Nazar Toylievich Soyunov: Fear of forcible repatriation
Amnesty International Urgent Action Bulletin, AI Index: EUR 46/29/97, UA 376/97, 28 November 1997
Nazar Toylievich Soyunov, former Deputy Prime Minister of Turkmenistan, aged 61
Nazar Soyunov, a former parliamentarian and government minister of Turkmenistan, is apparently facing imminent and forcible repatriation to Turkmenistan after being detained in Russia for questioning. If returned to Turkmenistan, Amnesty International fears that Nazar Soyunov would be at risk of grave violation of his human rights, specifically the bringing of fabricated criminal charges to punish him for his opposition to the government and President of Turkmenistan, and torture and ill-treatment.
Nazar Soyunov has worked in Russia, albeit without any formal legal status there, as a gas and oil consultant at the Russian Scientific Research Institute and at the Russian State Duma (parliament) since he left the government of Turkmenistan in 1995. From 1991 to 1995 Nazar Soyunov held very senior posts in the Turkmen government, serving as Deputy Head of State, Deputy Head of Government and Presidential Adviser.
On 26 November 1997 he was detained in Moscow by officers of the Russian Federal Security Service (FSB)and questioned for four hours about criminal charges brought against him in Turkmenistan. He was released by the FSB reportedly because of insufficient evidence against him. He has since gone into hiding.
Amnesty International has learned that President Niyazov of Turkmenistan personally requested Nazar Soyunov's extradition, claiming that he was facing charges of corruption in Turkmenistan. Nazar Soyunov and his supporters claim that these charges have been fabricated in order to punish him for an interview he gave to Radio Free Europe/Radio Liberty on 24 October 1997 in which he criticized the present policies and practices of the Turkmen government and the Turkmen President. Following the broadcast of the interview the official press in Turkmenistan reported that a criminal case had been opened against Nazar Soyunov and that a warrant had been issued for his arrest. Sources close to Nazar Soyunov reported on 21 November 1997 that officials of the General Procuracy and the National Security Committee (KNB) of Turkmenistan had arrived in Moscow to search for him. Treaties on cooperation in law enforcement between Turkmenistan and Russia apparently allow for criminal suspects to be extradited without facing a formal hearing at which objections to extradition by the person concerned or their legal representative can be considered.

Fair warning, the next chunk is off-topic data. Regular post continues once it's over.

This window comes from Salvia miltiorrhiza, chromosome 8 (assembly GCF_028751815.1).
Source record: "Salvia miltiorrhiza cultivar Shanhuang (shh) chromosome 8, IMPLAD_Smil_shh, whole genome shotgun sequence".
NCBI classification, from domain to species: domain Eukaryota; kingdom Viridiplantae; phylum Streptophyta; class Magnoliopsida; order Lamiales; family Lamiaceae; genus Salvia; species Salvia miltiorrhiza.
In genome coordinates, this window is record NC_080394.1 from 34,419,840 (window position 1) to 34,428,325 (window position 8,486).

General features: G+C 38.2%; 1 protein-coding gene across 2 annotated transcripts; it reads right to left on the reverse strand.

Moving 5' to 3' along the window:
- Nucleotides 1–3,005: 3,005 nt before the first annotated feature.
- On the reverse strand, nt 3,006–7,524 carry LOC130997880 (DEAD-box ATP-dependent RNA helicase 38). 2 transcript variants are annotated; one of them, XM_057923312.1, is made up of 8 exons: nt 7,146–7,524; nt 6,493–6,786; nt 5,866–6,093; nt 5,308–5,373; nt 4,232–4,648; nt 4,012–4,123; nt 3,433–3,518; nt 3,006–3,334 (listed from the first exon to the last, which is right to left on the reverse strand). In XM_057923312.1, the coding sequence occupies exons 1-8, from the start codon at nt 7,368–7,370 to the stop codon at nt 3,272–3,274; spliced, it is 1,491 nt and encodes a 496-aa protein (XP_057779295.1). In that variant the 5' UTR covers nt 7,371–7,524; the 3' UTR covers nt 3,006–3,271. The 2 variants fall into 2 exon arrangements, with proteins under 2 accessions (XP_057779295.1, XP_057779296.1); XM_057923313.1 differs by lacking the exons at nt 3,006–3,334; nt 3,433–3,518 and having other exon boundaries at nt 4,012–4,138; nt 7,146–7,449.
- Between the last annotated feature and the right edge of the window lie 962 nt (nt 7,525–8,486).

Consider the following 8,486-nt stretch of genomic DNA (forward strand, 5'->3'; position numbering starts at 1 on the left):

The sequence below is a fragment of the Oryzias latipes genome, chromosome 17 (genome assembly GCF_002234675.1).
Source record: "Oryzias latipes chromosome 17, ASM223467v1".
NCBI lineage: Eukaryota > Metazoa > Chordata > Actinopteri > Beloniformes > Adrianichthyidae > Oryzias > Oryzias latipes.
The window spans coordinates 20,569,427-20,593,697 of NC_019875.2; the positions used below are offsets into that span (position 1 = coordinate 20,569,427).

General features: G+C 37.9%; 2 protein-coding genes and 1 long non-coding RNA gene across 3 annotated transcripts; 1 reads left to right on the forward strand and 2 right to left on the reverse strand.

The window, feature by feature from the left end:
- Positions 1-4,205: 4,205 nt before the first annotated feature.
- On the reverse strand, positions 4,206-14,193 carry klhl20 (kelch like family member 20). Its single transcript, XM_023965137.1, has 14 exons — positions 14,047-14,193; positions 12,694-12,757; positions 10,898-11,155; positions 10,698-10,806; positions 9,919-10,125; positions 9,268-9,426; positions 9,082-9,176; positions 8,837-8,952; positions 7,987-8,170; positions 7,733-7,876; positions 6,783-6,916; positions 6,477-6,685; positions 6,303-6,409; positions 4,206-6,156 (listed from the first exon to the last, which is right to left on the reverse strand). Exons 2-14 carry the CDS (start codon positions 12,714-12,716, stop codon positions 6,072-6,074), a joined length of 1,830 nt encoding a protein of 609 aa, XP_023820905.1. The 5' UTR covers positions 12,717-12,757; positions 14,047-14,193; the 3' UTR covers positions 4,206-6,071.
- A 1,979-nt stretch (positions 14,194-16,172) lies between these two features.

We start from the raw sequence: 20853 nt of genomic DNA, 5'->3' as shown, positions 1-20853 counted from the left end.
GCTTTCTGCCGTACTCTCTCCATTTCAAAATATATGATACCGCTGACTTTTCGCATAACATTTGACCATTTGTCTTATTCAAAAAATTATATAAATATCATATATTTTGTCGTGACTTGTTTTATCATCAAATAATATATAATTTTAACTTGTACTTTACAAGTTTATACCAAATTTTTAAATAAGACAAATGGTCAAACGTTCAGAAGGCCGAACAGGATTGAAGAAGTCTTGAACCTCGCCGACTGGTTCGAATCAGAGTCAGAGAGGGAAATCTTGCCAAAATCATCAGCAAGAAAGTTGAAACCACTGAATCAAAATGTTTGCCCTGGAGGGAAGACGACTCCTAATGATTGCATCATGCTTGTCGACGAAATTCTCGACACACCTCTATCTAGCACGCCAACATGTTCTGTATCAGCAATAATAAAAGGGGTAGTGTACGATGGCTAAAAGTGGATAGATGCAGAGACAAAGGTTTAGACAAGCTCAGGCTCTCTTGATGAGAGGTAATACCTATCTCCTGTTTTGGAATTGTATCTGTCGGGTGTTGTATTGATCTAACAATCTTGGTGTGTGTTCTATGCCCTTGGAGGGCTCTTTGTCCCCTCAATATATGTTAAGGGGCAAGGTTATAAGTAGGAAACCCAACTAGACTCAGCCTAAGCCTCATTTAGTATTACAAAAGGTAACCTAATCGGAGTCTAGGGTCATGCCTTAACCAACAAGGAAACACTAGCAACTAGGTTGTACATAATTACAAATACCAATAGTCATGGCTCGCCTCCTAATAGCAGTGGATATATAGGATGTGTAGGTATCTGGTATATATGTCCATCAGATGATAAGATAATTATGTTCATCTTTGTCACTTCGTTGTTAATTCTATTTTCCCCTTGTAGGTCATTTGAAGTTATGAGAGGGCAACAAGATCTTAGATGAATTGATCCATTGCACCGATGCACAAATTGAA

Since becoming independent in 1991, Turkmenistan has developed a political climate which stifles fundamental human rights. Turkmenistan is led by President Saparmurad Niyazov, who uses the formal title "Turkmenbashi" - "Leader of the Turkmens". A cult of personality has been openly developed around him, and a state ideology known as "leaderism" has been implemented. Opposition parties and movements are prevented from acquiring legal status and operating openly by a combination of bureaucratic obstruction and overt official pressure, and most leading opposition activists have gone into exile. The government makes no secret of its disrespect for international human rights norms, arguing that certain individual rights and freedoms are expendable because they threaten the implementation of policies intended to resolve the country's social and economic problems within the first decade of independence.
Amnesty International continues to monitor a pattern of human rights violations by the Turkmenistan government. These include the sentencing of government opponents to long prison terms following conviction of apparently fabricated criminal offences; the arrest and ill-treatment of people involved in organized or spontaneous anti-government protests; apparently unwarranted incarceration of opposition activists in psychiatric hospitals; ill-treatment by police in prisons; and extensive use of the death penalty.